Unincorporated small businesses will receive an 8% tax “discount” from the start of July, up from 5% last year.
In a statement accompanying the federal budget papers, Small Business Minister Kelly O’Dwyer said the government recognises “not all small businesses are companies” and therefore will not all benefit from cuts to the company tax rate.
The unincorporated tax discount will increase from 5% to 8% from July 1 and will continue to be capped at $1000. Businesses must be turning over less than $5 million in order to qualify.
In line with the gradual cuts to the company tax rate, also announced in tonight’s budget, the unincorporated tax discount will continue to increase to a final rate of 16% by July 1, 2026.
The government estimates 2.3 million unincorporated small businesses will be eligible for the discount.
“This will provide unincorporated small businesses with improved cash flow and enable profitable unincorporated businesses to reinvest in their business to help them grow,” said O’Dwyer.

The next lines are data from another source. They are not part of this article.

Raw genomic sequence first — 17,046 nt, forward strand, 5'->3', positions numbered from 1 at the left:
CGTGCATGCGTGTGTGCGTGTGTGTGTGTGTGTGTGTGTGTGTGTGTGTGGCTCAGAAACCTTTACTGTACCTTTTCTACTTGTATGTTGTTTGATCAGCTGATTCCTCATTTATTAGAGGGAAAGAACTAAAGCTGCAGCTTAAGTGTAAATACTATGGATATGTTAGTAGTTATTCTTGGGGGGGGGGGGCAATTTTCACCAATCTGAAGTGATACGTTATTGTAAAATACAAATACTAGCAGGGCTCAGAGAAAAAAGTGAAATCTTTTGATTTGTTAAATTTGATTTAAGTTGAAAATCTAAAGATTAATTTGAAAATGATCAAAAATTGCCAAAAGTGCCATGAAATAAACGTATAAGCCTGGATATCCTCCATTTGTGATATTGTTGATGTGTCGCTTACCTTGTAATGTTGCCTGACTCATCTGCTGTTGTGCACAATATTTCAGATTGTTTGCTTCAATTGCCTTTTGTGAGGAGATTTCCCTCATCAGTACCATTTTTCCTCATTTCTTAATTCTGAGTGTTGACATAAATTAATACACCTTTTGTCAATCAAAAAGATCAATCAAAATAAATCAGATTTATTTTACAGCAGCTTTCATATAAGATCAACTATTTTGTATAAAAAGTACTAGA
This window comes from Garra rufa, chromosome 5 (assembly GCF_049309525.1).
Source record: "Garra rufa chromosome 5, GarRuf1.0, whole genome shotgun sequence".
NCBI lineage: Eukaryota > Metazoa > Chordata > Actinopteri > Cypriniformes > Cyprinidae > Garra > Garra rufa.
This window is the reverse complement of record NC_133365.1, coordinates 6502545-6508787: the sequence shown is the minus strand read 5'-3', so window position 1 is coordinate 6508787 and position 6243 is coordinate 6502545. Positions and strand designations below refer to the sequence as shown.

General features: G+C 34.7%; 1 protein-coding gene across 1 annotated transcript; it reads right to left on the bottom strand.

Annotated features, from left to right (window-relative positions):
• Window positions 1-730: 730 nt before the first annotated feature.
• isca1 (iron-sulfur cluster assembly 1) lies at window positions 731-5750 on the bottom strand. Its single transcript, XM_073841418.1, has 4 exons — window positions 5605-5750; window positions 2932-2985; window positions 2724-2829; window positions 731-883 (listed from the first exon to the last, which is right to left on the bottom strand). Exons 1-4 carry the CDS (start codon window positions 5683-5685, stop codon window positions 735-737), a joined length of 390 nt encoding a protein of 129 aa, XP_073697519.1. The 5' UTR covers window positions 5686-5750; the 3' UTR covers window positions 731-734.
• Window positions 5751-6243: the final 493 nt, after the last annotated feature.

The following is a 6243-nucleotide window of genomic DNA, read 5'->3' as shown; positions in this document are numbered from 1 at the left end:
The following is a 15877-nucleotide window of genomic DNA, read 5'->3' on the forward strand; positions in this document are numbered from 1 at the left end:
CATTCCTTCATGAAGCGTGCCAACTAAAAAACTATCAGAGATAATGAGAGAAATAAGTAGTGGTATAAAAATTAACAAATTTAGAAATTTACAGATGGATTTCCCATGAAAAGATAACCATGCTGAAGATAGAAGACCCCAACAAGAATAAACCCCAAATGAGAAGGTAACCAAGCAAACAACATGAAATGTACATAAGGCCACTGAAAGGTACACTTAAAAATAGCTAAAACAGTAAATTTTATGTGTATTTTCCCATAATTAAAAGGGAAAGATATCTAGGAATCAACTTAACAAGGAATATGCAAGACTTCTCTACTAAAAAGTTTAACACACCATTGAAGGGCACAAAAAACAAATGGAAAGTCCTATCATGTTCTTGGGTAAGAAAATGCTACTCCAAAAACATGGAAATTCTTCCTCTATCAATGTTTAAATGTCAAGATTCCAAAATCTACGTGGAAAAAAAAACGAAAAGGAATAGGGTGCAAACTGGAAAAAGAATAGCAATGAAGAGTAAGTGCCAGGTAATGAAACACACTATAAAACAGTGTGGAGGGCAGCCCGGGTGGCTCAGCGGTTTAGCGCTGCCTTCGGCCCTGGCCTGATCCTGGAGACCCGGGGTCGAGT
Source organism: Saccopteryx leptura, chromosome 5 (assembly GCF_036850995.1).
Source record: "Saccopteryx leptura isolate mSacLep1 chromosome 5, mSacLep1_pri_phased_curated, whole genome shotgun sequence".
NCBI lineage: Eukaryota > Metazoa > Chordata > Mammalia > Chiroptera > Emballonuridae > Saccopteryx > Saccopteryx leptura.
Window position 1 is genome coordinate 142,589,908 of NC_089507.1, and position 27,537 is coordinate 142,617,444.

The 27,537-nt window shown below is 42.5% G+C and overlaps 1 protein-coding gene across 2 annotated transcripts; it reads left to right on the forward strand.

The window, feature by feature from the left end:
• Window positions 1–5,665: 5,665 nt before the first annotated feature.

According to the government, a sole trader with an unincorporated business turning over $2.5 million and a taxable income of $150,000 would pay $46,447 in personal income tax, including the Medicare levy, under the current system.
After the unincorporated tax discount is applied, along with other changes to personal income tax, the sole trader would pay $45,132 in tax and would therefore be $1,315 better off. The unincorporated tax discount would account for $1000 of this amount.
The increase in the unincorporated tax discount is projected to cost $150 million each year from the 2017-18 financial year, at a total cost to the budget of $450 million over the forward estimates.
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